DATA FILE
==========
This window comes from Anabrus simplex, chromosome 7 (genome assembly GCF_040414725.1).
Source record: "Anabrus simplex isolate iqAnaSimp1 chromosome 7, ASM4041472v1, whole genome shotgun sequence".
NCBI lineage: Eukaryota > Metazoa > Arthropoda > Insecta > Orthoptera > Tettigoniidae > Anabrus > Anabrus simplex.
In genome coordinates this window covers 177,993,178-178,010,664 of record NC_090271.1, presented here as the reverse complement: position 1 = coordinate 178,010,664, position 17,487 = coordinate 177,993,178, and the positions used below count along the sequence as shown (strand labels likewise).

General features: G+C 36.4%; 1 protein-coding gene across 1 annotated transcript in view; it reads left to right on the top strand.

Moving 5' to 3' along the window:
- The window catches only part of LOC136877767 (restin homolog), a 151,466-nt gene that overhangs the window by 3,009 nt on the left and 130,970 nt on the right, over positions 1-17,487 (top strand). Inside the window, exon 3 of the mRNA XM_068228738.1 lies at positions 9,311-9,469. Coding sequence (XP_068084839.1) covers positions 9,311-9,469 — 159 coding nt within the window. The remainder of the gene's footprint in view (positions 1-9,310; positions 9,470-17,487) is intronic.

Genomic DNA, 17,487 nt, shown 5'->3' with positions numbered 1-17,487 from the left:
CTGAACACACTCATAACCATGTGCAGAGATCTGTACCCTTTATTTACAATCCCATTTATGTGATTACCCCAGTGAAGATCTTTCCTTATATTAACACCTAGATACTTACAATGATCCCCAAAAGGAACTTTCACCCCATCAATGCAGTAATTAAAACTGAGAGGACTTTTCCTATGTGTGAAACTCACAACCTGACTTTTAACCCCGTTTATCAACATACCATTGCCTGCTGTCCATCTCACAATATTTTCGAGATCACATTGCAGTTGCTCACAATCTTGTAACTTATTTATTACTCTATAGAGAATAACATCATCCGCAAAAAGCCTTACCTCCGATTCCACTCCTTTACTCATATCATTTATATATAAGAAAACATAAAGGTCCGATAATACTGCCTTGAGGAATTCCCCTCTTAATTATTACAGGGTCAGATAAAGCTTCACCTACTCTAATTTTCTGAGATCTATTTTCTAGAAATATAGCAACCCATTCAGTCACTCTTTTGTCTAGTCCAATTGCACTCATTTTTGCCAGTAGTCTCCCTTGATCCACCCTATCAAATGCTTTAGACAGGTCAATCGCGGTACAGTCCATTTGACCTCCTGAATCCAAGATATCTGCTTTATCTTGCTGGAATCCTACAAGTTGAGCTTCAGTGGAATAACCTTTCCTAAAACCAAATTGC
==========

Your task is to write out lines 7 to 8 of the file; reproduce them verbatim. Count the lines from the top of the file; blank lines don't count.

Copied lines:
- The window catches only part of LOC136877767 (restin homolog), a 151,466-nt gene that overhangs the window by 3,009 nt on the left and 130,970 nt on the right, over positions 1-17,487 (top strand). Inside the window, exon 3 of the mRNA XM_068228738.1 lies at positions 9,311-9,469. Coding sequence (XP_068084839.1) covers positions 9,311-9,469 — 159 coding nt within the window. The remainder of the gene's footprint in view (positions 1-9,310; positions 9,470-17,487) is intronic.

Genomic DNA, 17,487 nt, shown 5'->3' with positions numbered 1-17,487 from the left: